We have a standard we must adhere to in this businessâ€¦and that is simply to prepare those who wear the uniform and donn the PPE every single time the bell rings. Those who call 911 are looking to us for answers on their worst day.
Inherently dangerousâ€¦this job, craft, and profession is filled with ups and downs, challenges, roadblocks, and split decisions. Our provocation is the reason why we should be establishing and adhering to certain standards of our performances. When the bell rings, we accept the contest that is being dealt to us. For that small percentage of times where we are subconsciously doubting ourselves, there should be no more doubts running through your mind, if you have prepared yourself to your standard.
When we set our benchmarks to achieve such a said performance standard, we are working towards progress, muscle memory, knowledge, and validation of our team, department, and operations. You should take this mindset, branding your company to accept nothing but proficiency, effectiveness, and quality services that want to be mirrored by many.
So, where do these standards start and come from? â€œYOUâ€â€¦thatâ€™s right! There is an illusion that it is your Chief or Company Officer that must start the momentum of setting standards. You see, you are judged on your departmentâ€™s failures, feats, and progress, no matter who or what you are. So why not make the best of this profession, and what it has to offer.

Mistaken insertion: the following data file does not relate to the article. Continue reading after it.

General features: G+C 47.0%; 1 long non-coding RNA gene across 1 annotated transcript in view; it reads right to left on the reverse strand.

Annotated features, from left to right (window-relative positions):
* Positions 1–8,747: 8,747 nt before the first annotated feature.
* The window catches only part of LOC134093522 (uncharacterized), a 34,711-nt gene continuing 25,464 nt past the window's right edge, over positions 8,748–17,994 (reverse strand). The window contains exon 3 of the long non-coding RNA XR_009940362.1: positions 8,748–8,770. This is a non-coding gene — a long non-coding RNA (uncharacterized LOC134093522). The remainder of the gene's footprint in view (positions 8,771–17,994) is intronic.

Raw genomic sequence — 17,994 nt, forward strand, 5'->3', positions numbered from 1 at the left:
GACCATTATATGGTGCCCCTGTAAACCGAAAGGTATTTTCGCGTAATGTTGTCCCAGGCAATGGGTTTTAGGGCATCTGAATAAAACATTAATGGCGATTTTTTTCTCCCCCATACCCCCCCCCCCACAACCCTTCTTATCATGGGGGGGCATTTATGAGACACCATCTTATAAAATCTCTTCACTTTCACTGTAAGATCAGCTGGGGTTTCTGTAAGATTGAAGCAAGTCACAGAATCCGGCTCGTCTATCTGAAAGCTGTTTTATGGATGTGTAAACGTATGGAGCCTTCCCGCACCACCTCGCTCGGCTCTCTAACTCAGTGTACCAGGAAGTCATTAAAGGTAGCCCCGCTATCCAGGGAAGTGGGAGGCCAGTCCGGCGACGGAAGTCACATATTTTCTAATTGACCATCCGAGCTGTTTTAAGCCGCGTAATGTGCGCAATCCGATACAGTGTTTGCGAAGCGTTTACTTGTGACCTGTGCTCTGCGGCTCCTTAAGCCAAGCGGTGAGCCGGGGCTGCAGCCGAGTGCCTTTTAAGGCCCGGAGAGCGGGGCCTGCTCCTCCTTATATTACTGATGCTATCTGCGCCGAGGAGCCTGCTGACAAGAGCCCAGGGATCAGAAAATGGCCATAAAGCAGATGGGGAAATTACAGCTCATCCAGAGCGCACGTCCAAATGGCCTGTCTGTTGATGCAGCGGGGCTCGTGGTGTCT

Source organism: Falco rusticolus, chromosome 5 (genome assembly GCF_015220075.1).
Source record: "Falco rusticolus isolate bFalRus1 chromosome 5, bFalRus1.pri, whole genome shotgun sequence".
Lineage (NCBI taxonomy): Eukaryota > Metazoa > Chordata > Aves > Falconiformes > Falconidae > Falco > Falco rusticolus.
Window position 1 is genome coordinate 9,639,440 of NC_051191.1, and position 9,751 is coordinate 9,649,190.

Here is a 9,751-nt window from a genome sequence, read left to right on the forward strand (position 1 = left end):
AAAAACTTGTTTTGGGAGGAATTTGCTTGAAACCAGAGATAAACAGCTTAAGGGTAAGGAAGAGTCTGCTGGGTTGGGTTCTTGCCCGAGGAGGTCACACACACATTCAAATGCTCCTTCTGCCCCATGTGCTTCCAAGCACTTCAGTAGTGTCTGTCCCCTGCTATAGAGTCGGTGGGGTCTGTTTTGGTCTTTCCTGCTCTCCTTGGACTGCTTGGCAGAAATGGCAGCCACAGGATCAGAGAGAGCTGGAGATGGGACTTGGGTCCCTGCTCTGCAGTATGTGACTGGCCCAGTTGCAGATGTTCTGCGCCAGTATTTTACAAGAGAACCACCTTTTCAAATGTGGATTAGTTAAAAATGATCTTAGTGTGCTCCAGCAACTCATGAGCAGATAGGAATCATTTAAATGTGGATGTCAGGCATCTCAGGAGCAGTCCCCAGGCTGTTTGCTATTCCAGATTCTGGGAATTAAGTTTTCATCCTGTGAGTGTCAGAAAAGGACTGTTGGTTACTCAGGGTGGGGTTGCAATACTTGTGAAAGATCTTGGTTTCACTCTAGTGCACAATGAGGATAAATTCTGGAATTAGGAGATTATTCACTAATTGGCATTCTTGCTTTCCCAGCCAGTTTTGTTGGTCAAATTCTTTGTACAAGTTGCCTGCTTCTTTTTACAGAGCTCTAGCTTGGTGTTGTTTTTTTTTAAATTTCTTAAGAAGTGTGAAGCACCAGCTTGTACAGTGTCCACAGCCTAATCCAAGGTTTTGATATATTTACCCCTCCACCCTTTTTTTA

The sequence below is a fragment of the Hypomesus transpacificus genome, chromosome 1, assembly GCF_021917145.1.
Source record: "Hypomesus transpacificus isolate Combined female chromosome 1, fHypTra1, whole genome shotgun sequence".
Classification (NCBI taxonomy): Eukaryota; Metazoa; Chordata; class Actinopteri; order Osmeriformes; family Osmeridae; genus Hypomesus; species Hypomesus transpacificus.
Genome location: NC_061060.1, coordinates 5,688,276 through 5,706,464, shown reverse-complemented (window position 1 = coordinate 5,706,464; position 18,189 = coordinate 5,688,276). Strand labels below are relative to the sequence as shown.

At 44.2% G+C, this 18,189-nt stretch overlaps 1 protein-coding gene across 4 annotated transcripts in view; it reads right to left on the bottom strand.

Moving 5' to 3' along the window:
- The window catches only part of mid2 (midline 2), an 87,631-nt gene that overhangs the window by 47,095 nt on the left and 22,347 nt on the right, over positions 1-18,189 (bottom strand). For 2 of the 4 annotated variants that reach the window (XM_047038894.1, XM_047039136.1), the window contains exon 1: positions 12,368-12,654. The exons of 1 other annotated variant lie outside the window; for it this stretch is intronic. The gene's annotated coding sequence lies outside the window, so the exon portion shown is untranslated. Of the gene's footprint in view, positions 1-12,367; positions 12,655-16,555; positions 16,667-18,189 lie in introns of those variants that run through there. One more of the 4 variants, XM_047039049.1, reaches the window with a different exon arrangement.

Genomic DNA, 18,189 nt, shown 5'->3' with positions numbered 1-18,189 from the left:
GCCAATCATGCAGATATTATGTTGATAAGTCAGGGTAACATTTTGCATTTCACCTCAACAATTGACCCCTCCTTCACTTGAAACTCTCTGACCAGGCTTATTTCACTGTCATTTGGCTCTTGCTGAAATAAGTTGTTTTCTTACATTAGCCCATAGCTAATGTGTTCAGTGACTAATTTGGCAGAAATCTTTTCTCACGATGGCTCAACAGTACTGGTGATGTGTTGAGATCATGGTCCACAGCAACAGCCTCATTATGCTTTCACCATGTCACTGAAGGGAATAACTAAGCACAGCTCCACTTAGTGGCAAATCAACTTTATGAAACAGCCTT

That moment you find yourself sitting at the station and you get bored, get up and practice a skill to better yourself, branding your department for the next time you need to perform under pressure.
Take a look at yourself and be proud to wake up each and every morning so you can proudly display the Maltese cross, for we prepare ourselves each day to perform under pressure, meeting the professional standards â€œyouâ€ established.
You have just as much responsibility as the Fire Chief, preparing for those job duties that reflect your departmentâ€™s â€œMissionâ€. After allâ€¦you donâ€™t need a title to be a leader!
About the author:
Jeremy Rebok is the Assistant Fire Chief of Operations and Prevention at the United States Military Academy, NY. Â He has previously held the position of Captain, Assistant Chief, and Deputy Chief in both volunteer and career capacities. Jeremy holds an Associate of Arts Degree in Building Construction Technology from the Pennsylvania College of Technology and currently finishing up Bachelor of Science Degree in Fire Science from Columbia Southern University.